How can biomaterials-based technologies treat vision disorders?

Professor Heather Sheardown, leader of Innovation Hub C20/20, discusses their research, innovation, and development of new biomaterials-based technologies to treat a variety of disorders in the eye

Of the senses, a loss of sight has been cited as having the most devastating consequences, leading to a myriad of complications including increased falls, earlier admission to long-term care facilities, and on average earlier death. Vision disorders are becoming an increasing problem globally with the ageing of the population and other factors. McMaster University in Hamilton Ontario Canada is home to C20/20, a hub of ophthalmic biomaterials and drug delivery innovation that is focused on creating novel materials based treatments for a variety of ophthalmic conditions. C20/20 is funded by the Ontario Research Fund, an Ontario Government initiative focused on both excellence in academic research and translation of that research to industry and its commercialisation. Led by Dr Heather Sheardown, a Tier 1 Canada Research Chair in Ophthalmic Biomaterials, C20/20 co-investigators at McMaster include Dr Todd Hoare, a chemical engineer with expertise in smart materials, and Dr Judith West-Mays, who brings expertise in animal models. At the University of Waterloo, optometrist Dr Lyndon Jones brings a breadth of experience in contact lens materials and industry needs, and Dr Frank Gu focuses on nanocarriers. The team is supported clinically by Dr Varun Chaudhary, a retina specialist and Dr David Wong, a vitreoretinal surgeon as well as a strong Board of Directors with industry experience and commercialisation expertise. In the lab, the team includes a talented group of senior researchers with expertise in biomaterials chemistry and drug delivery formulation as well as in vitro and in vivo testing.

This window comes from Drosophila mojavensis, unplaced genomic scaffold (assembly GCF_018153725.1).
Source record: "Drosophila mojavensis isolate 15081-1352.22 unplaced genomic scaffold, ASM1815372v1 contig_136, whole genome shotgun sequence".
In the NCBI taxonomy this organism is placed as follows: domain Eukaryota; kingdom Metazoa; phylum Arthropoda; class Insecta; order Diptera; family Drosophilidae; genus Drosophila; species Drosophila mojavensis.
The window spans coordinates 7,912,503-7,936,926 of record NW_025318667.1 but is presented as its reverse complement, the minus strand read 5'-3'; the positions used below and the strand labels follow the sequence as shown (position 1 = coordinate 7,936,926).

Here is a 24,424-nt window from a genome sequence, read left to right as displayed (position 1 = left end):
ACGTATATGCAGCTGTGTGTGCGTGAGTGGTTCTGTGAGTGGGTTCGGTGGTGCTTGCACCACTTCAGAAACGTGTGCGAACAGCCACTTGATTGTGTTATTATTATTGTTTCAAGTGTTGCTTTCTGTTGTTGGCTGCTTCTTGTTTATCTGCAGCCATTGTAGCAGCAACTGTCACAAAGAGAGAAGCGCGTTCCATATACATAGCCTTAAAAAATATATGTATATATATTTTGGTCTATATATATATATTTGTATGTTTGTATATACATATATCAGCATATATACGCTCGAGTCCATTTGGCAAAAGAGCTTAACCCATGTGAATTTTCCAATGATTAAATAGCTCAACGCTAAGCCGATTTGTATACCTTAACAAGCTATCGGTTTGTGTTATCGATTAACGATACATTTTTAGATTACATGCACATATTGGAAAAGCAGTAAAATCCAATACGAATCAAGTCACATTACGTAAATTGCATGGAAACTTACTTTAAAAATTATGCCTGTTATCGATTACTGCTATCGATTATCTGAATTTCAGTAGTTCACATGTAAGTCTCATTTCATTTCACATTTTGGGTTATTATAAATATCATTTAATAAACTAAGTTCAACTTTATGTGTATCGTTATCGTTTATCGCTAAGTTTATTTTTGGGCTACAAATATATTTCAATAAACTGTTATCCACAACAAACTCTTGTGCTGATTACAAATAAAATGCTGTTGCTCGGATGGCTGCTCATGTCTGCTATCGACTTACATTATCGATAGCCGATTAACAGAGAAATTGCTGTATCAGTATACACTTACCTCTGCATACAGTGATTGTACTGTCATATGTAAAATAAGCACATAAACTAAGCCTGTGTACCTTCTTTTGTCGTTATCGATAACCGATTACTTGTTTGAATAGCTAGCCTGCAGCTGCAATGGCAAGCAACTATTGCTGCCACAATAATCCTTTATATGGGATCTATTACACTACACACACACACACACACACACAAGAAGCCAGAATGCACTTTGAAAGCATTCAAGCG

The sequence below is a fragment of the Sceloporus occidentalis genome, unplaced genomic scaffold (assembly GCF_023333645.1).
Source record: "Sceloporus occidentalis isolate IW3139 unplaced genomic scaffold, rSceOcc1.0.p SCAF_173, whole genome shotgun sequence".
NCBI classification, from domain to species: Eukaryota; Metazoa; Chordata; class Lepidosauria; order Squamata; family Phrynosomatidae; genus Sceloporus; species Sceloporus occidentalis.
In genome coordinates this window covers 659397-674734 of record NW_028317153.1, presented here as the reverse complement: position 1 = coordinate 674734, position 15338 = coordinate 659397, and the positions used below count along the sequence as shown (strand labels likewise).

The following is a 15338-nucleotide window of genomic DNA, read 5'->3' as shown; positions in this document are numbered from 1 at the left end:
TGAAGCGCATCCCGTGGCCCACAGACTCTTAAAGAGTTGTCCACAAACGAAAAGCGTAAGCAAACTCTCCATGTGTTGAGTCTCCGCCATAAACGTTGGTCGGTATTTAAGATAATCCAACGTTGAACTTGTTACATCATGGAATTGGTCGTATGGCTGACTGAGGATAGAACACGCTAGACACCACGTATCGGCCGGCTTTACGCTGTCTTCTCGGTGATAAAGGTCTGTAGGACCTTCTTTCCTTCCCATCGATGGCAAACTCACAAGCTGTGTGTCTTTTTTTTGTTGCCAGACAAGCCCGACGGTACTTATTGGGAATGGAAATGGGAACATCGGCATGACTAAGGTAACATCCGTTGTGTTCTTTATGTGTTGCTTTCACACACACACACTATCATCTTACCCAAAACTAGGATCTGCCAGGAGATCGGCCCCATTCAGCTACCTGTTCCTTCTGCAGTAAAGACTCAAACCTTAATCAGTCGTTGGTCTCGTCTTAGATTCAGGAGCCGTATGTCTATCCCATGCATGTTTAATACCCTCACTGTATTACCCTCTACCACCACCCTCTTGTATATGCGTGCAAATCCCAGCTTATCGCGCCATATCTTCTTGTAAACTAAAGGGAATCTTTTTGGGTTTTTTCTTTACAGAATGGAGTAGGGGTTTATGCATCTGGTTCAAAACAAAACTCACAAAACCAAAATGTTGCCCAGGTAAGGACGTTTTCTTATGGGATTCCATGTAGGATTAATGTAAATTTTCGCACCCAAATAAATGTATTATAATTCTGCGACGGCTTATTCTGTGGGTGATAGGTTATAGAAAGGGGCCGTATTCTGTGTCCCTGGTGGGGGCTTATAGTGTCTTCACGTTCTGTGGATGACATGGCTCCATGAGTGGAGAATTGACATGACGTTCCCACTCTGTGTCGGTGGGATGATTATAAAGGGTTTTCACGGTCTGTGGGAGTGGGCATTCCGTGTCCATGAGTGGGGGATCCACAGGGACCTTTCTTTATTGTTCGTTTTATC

Mucoadhesive micelle

Mucoadhesive micelle technology validated in the treatment of dry eye disease in animals.

Research in the C20/20 Innovation Hub is focused on the development and pre-clinical validation of a number of biomaterials-based technologies. The lead technology is a mucoadhesive micelle which has been shown to bind to the mucin layer of the cornea and remain on the eye for up to seven days. This patented system has been formulated with a number of ophthalmic drugs, with cyclosporine A as the lead compound for the treatment of dry eye disease. In an experimental dry eye disease model, dosing with the micelle formulation once every four days has given similar clinical results as twice per day dosing with Restasis®, the commercially available dry eye treatment. The team has also examined other drugs, including latanoprost. A single latanoprost dose with the micelle formulation has been shown to decrease the intraocular pressure in animals for up to 7 days. The technology has been spun out into a company, 20/20 OptimEyes, which is currently in the process of raising series A funding to perform clinical validation.